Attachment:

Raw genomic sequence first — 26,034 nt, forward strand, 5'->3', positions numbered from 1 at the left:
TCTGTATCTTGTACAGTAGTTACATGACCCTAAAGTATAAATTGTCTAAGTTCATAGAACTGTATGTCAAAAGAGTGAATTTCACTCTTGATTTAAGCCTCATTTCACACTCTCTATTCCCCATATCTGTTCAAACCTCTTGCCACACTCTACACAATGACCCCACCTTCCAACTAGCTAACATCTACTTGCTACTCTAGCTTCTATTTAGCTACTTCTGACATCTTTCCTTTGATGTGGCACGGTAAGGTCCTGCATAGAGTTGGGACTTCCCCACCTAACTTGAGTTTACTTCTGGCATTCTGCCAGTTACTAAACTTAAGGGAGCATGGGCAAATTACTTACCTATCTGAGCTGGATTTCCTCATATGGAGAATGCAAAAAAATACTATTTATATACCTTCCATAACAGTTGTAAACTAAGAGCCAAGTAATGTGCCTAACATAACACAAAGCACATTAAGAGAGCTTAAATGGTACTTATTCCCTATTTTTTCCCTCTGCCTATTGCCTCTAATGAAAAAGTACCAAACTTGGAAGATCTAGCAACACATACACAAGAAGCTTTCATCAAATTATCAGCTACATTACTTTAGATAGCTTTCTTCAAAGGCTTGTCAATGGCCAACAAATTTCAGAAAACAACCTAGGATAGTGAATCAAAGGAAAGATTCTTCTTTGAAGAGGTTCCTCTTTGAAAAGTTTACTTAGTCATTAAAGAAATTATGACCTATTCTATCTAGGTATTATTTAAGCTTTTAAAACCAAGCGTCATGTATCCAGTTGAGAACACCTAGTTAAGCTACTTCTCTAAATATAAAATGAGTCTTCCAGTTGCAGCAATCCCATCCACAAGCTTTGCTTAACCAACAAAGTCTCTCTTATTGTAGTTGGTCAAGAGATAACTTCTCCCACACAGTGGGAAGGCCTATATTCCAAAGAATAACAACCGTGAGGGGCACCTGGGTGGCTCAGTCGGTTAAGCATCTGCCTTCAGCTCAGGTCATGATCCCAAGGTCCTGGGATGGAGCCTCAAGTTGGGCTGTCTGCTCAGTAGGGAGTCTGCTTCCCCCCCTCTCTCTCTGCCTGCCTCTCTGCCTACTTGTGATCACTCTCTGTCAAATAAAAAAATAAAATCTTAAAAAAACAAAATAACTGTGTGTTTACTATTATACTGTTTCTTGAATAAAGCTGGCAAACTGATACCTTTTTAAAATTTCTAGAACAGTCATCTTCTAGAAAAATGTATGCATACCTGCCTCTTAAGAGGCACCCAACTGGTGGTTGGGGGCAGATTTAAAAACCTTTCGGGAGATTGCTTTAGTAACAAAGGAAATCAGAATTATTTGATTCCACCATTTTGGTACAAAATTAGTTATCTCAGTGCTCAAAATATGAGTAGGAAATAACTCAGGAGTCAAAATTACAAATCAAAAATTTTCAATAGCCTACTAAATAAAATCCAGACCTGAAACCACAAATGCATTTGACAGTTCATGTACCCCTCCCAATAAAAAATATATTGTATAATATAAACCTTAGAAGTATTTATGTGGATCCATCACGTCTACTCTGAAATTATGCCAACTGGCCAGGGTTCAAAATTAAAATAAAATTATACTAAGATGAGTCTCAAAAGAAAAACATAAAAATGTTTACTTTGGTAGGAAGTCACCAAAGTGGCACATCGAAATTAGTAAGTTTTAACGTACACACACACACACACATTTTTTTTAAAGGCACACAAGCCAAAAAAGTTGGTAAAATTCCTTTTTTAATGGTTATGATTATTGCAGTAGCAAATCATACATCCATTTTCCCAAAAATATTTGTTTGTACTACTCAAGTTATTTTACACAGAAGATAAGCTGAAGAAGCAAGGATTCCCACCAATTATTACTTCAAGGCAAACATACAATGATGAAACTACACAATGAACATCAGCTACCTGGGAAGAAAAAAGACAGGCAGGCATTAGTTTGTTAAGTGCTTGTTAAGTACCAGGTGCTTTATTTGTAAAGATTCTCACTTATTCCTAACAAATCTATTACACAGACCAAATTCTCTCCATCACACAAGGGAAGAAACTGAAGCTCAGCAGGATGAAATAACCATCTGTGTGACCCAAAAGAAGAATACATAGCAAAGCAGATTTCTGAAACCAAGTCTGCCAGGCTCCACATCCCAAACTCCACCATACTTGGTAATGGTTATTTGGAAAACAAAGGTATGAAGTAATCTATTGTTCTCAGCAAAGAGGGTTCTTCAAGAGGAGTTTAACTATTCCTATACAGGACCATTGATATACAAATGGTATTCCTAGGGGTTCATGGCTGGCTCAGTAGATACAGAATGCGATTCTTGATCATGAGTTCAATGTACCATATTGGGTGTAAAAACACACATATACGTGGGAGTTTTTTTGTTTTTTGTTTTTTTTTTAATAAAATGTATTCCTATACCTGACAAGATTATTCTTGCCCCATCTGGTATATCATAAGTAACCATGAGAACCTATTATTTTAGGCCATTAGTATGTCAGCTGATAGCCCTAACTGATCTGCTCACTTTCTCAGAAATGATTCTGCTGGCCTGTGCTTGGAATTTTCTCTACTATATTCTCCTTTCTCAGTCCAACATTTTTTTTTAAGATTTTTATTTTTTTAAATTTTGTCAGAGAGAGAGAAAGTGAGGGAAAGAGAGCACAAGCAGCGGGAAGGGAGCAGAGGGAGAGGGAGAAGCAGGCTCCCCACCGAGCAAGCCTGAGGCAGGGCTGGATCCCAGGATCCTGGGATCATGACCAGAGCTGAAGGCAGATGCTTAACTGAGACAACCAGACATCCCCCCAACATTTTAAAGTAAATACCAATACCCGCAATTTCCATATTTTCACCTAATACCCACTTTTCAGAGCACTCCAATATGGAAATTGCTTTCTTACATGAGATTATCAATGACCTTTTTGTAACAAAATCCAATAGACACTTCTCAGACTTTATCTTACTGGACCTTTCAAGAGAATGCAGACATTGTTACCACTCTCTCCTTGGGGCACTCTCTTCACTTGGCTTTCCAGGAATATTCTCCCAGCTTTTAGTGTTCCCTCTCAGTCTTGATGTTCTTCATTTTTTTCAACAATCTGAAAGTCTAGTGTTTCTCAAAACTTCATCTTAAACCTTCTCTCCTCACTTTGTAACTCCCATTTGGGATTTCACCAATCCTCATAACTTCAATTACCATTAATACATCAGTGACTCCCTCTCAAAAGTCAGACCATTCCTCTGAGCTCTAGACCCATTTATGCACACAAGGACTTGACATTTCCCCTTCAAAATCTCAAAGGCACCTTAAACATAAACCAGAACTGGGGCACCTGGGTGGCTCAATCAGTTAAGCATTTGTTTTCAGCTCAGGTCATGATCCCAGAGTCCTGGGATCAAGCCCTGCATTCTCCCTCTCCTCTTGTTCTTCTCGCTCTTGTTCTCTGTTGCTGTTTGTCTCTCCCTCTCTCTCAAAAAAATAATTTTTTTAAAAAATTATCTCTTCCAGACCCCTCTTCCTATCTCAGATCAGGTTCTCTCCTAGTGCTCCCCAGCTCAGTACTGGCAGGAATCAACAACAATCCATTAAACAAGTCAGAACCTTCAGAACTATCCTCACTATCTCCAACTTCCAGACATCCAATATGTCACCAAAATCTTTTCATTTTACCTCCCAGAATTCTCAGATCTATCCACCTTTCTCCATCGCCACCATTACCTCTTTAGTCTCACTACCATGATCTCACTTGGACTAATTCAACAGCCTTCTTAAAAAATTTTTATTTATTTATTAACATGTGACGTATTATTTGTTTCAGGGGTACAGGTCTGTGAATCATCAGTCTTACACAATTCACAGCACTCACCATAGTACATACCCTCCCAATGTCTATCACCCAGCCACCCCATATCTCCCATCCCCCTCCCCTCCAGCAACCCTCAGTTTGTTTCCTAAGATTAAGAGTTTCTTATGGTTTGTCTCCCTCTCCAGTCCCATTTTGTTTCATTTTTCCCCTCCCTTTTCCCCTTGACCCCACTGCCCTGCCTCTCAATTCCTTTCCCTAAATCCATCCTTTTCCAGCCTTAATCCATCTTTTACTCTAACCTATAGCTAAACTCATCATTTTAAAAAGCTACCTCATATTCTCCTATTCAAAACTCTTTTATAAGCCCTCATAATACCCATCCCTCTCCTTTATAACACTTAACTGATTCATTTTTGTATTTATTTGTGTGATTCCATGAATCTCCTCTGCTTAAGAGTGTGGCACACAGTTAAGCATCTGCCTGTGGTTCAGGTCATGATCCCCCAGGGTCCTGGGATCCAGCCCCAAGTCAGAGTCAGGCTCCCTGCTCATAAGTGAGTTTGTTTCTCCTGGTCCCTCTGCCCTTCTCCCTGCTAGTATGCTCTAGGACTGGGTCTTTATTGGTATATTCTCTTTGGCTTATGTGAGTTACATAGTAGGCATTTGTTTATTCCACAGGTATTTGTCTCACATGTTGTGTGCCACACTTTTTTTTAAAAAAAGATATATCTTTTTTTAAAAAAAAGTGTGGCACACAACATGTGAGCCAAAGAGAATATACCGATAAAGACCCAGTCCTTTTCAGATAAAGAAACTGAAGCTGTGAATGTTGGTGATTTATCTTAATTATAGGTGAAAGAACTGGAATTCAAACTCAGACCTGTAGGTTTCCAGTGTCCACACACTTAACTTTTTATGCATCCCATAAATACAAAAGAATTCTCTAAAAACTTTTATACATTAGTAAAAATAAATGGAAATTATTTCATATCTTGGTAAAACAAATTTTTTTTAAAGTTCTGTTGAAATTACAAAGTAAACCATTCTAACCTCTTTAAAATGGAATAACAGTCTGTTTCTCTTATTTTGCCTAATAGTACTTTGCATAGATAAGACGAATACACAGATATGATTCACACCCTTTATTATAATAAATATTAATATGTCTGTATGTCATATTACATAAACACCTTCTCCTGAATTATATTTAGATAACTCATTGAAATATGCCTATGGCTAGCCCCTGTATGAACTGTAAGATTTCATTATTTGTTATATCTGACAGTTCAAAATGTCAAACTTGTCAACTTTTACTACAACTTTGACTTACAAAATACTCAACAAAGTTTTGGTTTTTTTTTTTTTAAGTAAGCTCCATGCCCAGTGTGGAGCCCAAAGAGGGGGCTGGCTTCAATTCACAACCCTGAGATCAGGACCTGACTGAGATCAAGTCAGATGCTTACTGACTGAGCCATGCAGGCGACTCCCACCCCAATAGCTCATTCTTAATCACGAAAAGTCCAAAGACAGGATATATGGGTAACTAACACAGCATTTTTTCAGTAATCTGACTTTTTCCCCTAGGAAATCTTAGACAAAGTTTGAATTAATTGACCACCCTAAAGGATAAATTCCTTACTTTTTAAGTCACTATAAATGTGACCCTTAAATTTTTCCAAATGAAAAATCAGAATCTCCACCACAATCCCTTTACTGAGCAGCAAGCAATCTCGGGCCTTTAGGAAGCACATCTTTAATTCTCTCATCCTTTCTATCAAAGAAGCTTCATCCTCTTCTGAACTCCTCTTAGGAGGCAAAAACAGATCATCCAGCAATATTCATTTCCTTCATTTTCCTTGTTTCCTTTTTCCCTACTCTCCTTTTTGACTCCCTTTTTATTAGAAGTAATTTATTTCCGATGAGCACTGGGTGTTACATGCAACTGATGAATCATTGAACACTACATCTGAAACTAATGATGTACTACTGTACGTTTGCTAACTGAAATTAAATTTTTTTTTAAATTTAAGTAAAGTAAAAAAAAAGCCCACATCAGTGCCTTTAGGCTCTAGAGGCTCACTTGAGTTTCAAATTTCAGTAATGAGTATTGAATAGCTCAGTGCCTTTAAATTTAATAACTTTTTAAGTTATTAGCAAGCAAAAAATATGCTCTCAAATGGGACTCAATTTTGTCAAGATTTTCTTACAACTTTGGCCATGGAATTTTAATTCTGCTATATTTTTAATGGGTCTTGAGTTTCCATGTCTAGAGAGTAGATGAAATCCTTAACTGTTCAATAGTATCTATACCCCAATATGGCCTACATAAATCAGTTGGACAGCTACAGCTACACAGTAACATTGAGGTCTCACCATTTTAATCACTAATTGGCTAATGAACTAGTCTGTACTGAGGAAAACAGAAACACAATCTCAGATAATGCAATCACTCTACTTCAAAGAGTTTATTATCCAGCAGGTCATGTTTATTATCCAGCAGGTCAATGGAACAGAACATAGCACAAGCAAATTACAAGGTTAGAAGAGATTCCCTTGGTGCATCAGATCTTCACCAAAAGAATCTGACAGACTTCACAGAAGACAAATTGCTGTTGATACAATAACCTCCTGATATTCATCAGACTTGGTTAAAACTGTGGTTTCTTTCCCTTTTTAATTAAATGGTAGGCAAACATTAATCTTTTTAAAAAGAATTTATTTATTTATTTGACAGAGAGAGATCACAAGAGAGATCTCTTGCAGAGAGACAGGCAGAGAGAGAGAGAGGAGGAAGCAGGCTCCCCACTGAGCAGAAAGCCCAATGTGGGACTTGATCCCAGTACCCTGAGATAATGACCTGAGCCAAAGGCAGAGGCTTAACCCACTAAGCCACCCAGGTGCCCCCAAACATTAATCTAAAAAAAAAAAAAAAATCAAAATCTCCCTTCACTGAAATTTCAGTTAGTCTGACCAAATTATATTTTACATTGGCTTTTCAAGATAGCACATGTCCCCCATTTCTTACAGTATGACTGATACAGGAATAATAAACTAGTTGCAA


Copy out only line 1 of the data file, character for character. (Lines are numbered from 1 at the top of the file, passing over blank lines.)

Raw genomic sequence first — 26,034 nt, forward strand, 5'->3', positions numbered from 1 at the left: